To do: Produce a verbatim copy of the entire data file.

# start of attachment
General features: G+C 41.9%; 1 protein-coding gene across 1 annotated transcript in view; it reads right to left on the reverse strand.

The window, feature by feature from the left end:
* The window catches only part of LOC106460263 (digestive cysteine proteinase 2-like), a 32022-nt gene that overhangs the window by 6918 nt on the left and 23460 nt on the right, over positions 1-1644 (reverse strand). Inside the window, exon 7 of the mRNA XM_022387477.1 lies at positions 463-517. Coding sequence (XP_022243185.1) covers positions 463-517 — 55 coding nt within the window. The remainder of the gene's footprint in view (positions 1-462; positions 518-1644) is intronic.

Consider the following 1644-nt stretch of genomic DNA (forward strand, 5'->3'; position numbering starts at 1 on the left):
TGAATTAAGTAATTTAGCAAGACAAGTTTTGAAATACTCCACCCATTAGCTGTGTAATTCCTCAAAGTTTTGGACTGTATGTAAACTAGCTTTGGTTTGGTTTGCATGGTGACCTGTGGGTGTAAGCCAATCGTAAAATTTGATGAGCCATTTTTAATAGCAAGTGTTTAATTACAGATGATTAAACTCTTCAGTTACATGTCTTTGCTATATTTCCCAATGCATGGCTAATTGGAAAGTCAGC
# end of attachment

General features: G+C 41.9%; 1 protein-coding gene across 1 annotated transcript in view; it reads right to left on the reverse strand.

The window, feature by feature from the left end:
* The window catches only part of LOC106460263 (digestive cysteine proteinase 2-like), a 32022-nt gene that overhangs the window by 6918 nt on the left and 23460 nt on the right, over positions 1-1644 (reverse strand). Inside the window, exon 7 of the mRNA XM_022387477.1 lies at positions 463-517. Coding sequence (XP_022243185.1) covers positions 463-517 — 55 coding nt within the window. The remainder of the gene's footprint in view (positions 1-462; positions 518-1644) is intronic.

Consider the following 1644-nt stretch of genomic DNA (forward strand, 5'->3'; position numbering starts at 1 on the left):
TGAATTAAGTAATTTAGCAAGACAAGTTTTGAAATACTCCACCCATTAGCTGTGTAATTCCTCAAAGTTTTGGACTGTATGTAAACTAGCTTTGGTTTGGTTTGCATGGTGACCTGTGGGTGTAAGCCAATCGTAAAATTTGATGAGCCATTTTTAATAGCAAGTGTTTAATTACAGATGATTAAACTCTTCAGTTACATGTCTTTGCTATATTTCCCAATGCATGGCTAATTGGAAAGTCAGC